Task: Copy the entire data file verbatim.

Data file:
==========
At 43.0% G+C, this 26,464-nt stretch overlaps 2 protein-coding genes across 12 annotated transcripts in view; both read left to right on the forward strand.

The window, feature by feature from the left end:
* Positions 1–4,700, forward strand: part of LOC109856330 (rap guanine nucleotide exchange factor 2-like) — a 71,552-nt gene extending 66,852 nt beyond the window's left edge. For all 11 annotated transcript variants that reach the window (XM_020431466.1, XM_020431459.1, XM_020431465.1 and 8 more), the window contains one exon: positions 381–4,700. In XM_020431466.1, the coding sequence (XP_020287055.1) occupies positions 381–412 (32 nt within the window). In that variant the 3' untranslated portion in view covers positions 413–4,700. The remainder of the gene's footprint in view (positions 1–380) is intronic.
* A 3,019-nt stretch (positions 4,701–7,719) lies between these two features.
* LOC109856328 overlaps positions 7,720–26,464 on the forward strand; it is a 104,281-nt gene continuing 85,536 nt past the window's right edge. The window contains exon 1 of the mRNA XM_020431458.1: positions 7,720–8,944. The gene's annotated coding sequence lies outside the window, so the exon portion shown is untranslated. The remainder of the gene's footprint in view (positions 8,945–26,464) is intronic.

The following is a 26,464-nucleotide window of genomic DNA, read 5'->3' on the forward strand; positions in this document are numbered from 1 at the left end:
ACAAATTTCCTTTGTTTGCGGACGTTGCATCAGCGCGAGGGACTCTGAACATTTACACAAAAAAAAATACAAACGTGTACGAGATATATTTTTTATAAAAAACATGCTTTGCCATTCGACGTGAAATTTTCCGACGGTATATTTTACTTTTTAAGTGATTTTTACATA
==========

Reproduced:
At 43.0% G+C, this 26,464-nt stretch overlaps 2 protein-coding genes across 12 annotated transcripts in view; both read left to right on the forward strand.

The window, feature by feature from the left end:
* Positions 1–4,700, forward strand: part of LOC109856330 (rap guanine nucleotide exchange factor 2-like) — a 71,552-nt gene extending 66,852 nt beyond the window's left edge. For all 11 annotated transcript variants that reach the window (XM_020431466.1, XM_020431459.1, XM_020431465.1 and 8 more), the window contains one exon: positions 381–4,700. In XM_020431466.1, the coding sequence (XP_020287055.1) occupies positions 381–412 (32 nt within the window). In that variant the 3' untranslated portion in view covers positions 413–4,700. The remainder of the gene's footprint in view (positions 1–380) is intronic.
* A 3,019-nt stretch (positions 4,701–7,719) lies between these two features.
* LOC109856328 overlaps positions 7,720–26,464 on the forward strand; it is a 104,281-nt gene continuing 85,536 nt past the window's right edge. The window contains exon 1 of the mRNA XM_020431458.1: positions 7,720–8,944. The gene's annotated coding sequence lies outside the window, so the exon portion shown is untranslated. The remainder of the gene's footprint in view (positions 8,945–26,464) is intronic.

The following is a 26,464-nucleotide window of genomic DNA, read 5'->3' on the forward strand; positions in this document are numbered from 1 at the left end:
ACAAATTTCCTTTGTTTGCGGACGTTGCATCAGCGCGAGGGACTCTGAACATTTACACAAAAAAAAATACAAACGTGTACGAGATATATTTTTTATAAAAAACATGCTTTGCCATTCGACGTGAAATTTTCCGACGGTATATTTTACTTTTTAAGTGATTTTTACATA